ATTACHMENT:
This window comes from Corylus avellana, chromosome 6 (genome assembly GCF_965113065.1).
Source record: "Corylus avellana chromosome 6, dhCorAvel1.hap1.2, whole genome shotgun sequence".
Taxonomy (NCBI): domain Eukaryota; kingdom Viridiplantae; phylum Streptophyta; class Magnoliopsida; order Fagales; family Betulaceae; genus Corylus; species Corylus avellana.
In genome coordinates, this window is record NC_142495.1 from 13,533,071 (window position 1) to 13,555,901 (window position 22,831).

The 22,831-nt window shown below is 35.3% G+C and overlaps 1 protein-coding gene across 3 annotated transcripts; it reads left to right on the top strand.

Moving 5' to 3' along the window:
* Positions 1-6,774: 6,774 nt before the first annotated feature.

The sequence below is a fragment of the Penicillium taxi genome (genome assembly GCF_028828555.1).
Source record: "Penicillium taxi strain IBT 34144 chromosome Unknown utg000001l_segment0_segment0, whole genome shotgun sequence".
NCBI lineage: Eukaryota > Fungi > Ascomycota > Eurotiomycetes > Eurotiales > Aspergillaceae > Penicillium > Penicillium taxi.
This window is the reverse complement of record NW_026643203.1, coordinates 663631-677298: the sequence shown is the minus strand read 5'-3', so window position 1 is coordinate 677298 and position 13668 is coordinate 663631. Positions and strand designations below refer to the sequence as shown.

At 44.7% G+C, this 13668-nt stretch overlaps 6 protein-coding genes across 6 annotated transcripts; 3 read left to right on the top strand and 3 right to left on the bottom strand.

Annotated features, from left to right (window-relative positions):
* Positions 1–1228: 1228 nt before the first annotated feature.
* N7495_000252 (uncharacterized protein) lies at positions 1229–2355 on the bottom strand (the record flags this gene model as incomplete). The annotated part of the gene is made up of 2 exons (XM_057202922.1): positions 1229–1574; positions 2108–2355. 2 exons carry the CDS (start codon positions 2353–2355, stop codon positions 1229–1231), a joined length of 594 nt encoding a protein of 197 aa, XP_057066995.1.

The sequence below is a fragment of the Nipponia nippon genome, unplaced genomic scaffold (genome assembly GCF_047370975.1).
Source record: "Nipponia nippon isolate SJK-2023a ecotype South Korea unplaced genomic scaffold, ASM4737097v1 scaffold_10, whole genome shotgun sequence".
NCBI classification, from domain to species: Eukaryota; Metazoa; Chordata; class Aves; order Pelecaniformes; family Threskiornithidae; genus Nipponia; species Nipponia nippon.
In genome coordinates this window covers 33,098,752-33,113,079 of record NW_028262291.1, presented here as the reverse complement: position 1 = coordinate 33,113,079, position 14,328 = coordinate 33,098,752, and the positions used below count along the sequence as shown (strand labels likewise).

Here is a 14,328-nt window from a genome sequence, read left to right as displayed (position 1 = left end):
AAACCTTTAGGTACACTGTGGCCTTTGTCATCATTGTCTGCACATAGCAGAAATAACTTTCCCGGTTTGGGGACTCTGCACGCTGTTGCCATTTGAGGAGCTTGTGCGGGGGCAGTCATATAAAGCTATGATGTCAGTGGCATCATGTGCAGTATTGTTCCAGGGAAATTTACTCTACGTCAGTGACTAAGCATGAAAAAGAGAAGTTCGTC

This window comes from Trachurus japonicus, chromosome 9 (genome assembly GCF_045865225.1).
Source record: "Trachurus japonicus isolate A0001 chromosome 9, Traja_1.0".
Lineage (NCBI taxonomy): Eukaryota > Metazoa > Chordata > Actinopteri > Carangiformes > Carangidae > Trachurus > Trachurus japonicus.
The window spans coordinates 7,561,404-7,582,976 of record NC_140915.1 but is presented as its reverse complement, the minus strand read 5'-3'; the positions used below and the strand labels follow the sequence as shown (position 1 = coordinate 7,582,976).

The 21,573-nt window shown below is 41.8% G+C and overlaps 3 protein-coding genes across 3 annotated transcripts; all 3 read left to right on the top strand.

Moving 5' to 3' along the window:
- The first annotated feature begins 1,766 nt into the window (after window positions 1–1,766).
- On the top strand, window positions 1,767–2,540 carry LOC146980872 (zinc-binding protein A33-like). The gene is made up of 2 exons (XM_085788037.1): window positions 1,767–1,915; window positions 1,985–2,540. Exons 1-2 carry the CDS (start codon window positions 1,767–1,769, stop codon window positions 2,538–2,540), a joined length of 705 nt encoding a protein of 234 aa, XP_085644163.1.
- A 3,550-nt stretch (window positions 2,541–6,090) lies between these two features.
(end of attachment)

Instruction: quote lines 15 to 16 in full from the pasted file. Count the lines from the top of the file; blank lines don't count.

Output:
* N7495_000252 (uncharacterized protein) lies at positions 1229–2355 on the bottom strand (the record flags this gene model as incomplete). The annotated part of the gene is made up of 2 exons (XM_057202922.1): positions 1229–1574; positions 2108–2355. 2 exons carry the CDS (start codon positions 2353–2355, stop codon positions 1229–1231), a joined length of 594 nt encoding a protein of 197 aa, XP_057066995.1.

The sequence below is a fragment of the Nipponia nippon genome, unplaced genomic scaffold (genome assembly GCF_047370975.1).